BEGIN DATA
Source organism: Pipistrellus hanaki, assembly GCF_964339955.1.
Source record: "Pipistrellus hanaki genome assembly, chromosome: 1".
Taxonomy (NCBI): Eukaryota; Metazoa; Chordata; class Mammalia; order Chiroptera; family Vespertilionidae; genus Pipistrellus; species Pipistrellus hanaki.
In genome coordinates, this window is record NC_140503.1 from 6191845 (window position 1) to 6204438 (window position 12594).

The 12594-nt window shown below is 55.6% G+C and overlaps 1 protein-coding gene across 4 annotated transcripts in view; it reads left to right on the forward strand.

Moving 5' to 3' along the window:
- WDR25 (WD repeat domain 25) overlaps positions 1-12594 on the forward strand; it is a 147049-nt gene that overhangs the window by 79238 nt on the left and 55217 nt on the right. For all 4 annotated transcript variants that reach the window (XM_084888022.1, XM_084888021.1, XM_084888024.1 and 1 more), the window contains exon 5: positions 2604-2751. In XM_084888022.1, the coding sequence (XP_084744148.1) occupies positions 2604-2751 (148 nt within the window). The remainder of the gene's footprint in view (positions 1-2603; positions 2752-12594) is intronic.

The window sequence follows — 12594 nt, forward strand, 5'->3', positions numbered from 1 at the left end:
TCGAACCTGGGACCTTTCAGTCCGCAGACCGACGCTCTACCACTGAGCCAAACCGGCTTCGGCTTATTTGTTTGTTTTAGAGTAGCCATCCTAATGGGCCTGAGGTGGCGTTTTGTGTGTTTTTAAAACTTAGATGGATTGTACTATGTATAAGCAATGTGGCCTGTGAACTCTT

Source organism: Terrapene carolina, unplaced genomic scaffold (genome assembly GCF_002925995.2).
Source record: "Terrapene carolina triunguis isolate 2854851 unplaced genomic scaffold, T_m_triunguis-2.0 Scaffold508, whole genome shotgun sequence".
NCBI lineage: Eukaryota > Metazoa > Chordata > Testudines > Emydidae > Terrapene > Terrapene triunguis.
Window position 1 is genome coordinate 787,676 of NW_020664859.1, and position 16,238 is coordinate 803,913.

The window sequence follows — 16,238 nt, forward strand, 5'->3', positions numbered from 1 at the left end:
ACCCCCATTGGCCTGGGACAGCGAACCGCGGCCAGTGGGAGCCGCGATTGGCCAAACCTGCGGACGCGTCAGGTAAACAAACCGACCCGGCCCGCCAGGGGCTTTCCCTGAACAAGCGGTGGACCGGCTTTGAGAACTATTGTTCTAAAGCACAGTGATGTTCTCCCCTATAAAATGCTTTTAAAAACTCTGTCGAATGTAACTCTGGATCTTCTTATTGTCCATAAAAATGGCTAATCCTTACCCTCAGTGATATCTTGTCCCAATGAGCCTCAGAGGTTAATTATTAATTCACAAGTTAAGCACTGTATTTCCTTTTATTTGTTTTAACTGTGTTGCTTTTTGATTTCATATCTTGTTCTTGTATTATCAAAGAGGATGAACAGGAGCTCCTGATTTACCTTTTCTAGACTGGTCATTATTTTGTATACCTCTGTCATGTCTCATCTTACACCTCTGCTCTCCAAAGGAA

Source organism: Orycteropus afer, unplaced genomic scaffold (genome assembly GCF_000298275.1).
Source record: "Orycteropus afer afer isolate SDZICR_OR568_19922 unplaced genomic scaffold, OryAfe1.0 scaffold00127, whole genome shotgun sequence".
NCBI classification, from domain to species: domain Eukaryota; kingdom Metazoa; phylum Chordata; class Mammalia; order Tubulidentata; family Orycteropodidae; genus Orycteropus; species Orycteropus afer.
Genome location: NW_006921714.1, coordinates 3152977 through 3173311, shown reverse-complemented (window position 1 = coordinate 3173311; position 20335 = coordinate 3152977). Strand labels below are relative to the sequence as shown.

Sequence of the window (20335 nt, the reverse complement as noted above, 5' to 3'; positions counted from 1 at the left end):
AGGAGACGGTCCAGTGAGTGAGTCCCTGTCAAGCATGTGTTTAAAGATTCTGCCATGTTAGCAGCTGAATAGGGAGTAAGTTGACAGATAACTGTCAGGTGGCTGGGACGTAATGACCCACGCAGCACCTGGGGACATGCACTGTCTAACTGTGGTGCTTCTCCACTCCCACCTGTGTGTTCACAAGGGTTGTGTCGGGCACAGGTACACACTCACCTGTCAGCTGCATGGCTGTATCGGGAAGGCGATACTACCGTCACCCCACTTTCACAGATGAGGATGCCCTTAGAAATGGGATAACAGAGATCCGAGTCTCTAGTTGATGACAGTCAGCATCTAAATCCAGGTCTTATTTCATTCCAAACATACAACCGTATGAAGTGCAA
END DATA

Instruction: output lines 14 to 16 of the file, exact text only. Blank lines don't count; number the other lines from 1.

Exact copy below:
The window sequence follows — 16,238 nt, forward strand, 5'->3', positions numbered from 1 at the left end:
ACCCCCATTGGCCTGGGACAGCGAACCGCGGCCAGTGGGAGCCGCGATTGGCCAAACCTGCGGACGCGTCAGGTAAACAAACCGACCCGGCCCGCCAGGGGCTTTCCCTGAACAAGCGGTGGACCGGCTTTGAGAACTATTGTTCTAAAGCACAGTGATGTTCTCCCCTATAAAATGCTTTTAAAAACTCTGTCGAATGTAACTCTGGATCTTCTTATTGTCCATAAAAATGGCTAATCCTTACCCTCAGTGATATCTTGTCCCAATGAGCCTCAGAGGTTAATTATTAATTCACAAGTTAAGCACTGTATTTCCTTTTATTTGTTTTAACTGTGTTGCTTTTTGATTTCATATCTTGTTCTTGTATTATCAAAGAGGATGAACAGGAGCTCCTGATTTACCTTTTCTAGACTGGTCATTATTTTGTATACCTCTGTCATGTCTCATCTTACACCTCTGCTCTCCAAAGGAA

Source organism: Orycteropus afer, unplaced genomic scaffold (genome assembly GCF_000298275.1).